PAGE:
Just over a century later, another constitutional crisis arose as a result of Richard Nixon’s use of executive privilege, which is the long-recognized power of the president to keep certain information secret. For a president to receive honest advice, his staff must be able to speak freely and in confidence. Beginning with George Washington, presidents had insisted on executive privilege as part of the separation of powers doctrine. In 1968, Nixon won the presidency in a close election and his supporters immediately began planning his campaign strategy for the 1972 election. The Committee to Re-Elect the President carried out a variety of illegal activities designed to spy on the Democrats, sabotage rival candidates, and silence political criticism of Nixon. These activities included hiring burglars and paying hush money, along with various “dirty tricks” intended to discredit Nixon’s critics. In June 1972, burglars were caught in the Democratic Party headquarters in the Watergate complex in Washington, DC. Law enforcement officers suspected a connection between the burglars and the Nixon administration and investigations soon began, though White House officials denied any connection. Just before the November election, the Federal Bureau of Investigation (FBI) established that the Watergate break-in was indeed part of the political spying carried out by the Nixon campaign, but Nixon won reelection in a landslide. However, over the next few months, former members of the White House inner circle were convicted of conspiracy, burglary, and wiretapping as they attempted to cover up the administration’s connection with the illegal activities. Several of Nixon’s closest advisors resigned to protect the president, who denied he had known about any of the crimes until after the election. But by June 1973, former White House Counsel John Dean had told Senate investigators that Nixon personally participated in the cover-up. At this point it was Dean’s word against the president’s. Investigations by the courts, FBI, Senate, Department of Justice, and two different special prosecutors were conducted to learn “What did the president know and when did he know it?” Investigative reporting by Bob Woodward and Carl Bernstein of The Washington Post focused the nation’s scrutiny on the growing storm and provided daily reports of developments in the investigations. In the course of the congressional investigation, it was revealed that Nixon secretly recorded all conversations in the Oval Office. At this point, a tug-of-war began between the president and those charged with finding answers about what had become known as the Watergate Scandal. Investigators demanded he surrender the tape recordings of his conversations, and the president refused, countering that executive privilege protected him. He also maintained that national security matters were discussed in the recorded conversations and releasing those details would endanger the country. The House of Representatives began mobilizing for a possible impeachment while a process was devised to allow the White House staff to remove sensitive national security information. In April 1974, the White House finally released not the recorded conversations but more than 1,200 pages of heavily edited transcripts to the House Judiciary Committee. This move raised more questions than it answered and momentum built toward impeachment. In United States v. Nixon in July 1974, the Supreme Court unanimously ruled that Nixon must turn over the actual recordings of certain conversations that investigators had determined were specifically related to the Watergate matter. Their ruling explained that the chief executive is entitled to great deference, especially in matters of national security and defense. However, “a generalized assertion of privilege must yield to the demonstrated, specific need for evidence in a pending criminal trial.” The House Judiciary Committee passed the first article of impeachment, charging the president with obstruction of justice. Nixon finally released the tapes demanded by the special prosecutor. What came to be called the “smoking gun tape” demonstrated that the president had known about the burglary and actively participated in the cover-up at least since June 23, 1972, six days after the burglary. By this time, Nixon’s impeachment by the House and conviction by the Senate were a certainty, and he resigned on August 9, 1974. Therefore, Nixon avoided an impeachment trial. He could have been tried in a court of law as an ordinary citizen after he left the presidency, but within a month of the resignation, President Gerald Ford pardoned Nixon for any crimes he may have committed.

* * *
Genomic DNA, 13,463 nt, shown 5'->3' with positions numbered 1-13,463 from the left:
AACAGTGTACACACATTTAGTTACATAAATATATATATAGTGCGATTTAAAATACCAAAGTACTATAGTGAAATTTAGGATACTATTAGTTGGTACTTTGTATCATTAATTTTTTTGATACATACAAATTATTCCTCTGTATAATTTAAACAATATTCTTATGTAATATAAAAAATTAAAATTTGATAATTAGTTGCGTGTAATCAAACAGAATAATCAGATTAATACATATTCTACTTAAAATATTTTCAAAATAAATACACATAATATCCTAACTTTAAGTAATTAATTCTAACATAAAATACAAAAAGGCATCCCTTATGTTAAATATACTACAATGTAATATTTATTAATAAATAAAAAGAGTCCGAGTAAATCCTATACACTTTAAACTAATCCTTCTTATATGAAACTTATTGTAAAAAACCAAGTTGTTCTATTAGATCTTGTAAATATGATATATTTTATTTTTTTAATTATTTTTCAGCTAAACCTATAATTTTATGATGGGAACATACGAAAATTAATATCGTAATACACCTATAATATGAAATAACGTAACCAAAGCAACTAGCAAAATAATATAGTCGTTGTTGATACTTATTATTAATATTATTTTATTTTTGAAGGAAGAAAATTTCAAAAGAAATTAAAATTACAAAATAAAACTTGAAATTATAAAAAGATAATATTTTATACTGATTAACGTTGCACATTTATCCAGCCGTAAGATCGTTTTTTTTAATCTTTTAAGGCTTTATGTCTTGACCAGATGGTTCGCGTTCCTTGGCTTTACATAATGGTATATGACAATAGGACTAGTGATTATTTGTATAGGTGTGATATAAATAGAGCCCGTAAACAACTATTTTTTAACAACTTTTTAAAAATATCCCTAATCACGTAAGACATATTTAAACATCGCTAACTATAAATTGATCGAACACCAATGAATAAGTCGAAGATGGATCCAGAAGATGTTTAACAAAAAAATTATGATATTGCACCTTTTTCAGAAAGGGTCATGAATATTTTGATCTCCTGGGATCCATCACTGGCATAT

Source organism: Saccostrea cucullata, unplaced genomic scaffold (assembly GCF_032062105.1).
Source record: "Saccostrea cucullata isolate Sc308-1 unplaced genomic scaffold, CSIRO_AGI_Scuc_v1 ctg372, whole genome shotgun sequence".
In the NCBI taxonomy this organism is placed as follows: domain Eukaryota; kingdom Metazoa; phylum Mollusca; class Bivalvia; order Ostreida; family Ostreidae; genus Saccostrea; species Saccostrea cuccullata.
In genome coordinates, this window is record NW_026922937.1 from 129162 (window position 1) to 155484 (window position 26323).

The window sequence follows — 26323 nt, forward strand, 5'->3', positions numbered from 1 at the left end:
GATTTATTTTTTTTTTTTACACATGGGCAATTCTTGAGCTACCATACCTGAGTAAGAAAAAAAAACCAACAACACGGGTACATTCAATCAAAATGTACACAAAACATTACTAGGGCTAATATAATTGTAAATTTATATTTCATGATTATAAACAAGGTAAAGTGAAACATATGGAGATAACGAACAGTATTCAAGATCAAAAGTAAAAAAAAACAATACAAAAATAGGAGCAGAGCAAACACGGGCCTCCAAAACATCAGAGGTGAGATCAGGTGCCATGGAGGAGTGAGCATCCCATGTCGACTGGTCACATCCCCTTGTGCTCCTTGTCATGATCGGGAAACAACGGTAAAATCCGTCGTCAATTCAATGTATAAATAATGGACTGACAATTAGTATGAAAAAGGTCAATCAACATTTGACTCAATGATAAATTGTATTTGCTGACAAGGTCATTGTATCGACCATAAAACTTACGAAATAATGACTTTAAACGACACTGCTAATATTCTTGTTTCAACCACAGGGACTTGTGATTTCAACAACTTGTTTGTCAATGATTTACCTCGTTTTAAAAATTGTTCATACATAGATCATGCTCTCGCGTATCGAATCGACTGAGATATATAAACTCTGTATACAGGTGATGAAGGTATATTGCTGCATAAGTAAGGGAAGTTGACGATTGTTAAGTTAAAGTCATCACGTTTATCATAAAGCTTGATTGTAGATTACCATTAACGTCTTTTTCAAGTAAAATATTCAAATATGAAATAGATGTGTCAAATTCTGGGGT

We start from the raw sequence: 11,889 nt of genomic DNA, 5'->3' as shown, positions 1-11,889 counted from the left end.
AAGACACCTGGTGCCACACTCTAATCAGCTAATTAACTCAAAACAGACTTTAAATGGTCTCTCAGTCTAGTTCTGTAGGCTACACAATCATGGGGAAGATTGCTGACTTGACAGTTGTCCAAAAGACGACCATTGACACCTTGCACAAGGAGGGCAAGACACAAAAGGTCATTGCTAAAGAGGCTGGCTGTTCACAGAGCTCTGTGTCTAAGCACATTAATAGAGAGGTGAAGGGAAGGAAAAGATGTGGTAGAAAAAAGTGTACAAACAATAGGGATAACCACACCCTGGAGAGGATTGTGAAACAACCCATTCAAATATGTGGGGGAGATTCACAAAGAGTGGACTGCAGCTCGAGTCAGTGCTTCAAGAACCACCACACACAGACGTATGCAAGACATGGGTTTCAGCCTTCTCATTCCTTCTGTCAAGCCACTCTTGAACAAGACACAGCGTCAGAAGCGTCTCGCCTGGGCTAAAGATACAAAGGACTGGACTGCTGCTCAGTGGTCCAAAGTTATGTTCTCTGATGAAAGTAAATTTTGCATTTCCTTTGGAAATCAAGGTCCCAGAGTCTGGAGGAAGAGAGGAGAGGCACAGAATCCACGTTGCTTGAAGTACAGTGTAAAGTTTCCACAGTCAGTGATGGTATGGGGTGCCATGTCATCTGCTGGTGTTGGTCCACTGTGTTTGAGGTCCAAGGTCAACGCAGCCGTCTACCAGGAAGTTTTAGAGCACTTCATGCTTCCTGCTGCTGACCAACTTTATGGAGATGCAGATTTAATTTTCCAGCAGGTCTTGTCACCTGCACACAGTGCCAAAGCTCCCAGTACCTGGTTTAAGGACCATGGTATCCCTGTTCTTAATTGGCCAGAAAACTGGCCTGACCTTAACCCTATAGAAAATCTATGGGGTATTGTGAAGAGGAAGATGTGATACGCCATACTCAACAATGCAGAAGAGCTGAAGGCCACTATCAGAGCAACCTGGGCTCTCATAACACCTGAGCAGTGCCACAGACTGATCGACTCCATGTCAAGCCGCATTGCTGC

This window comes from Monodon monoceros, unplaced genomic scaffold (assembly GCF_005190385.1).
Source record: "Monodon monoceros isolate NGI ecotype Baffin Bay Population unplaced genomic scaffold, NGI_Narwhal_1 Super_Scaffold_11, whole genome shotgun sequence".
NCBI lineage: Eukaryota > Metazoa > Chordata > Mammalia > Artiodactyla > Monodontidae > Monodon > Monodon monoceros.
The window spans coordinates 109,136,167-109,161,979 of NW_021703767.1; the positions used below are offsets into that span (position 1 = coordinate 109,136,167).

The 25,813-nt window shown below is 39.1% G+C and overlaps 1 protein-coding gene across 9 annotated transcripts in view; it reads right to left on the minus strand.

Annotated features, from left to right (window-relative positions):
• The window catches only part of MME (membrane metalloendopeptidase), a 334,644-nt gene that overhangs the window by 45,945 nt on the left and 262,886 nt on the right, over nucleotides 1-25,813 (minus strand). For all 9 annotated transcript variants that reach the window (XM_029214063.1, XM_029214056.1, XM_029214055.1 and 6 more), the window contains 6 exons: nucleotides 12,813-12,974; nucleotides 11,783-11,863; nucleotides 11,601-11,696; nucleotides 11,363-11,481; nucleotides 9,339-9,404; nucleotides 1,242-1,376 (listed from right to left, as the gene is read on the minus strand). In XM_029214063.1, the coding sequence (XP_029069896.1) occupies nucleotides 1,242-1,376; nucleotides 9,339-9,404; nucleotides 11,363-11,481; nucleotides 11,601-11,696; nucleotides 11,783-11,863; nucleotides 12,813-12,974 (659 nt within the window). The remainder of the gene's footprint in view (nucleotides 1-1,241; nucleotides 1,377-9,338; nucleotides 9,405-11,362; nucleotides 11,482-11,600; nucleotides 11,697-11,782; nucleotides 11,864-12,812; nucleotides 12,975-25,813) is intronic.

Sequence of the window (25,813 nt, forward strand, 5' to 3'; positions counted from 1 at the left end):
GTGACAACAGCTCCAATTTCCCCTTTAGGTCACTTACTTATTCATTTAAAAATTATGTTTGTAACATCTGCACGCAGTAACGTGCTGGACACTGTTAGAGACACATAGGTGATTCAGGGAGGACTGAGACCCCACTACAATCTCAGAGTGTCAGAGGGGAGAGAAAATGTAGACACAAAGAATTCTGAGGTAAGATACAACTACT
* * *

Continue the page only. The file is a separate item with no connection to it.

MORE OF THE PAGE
1. In United States v. Nixon 1974, the Supreme Court opinion noted that the president is entitled to great deference regarding executive privilege in matters related to national security and defense. To what extent did those matters seem to be relevant in the Watergate investigations?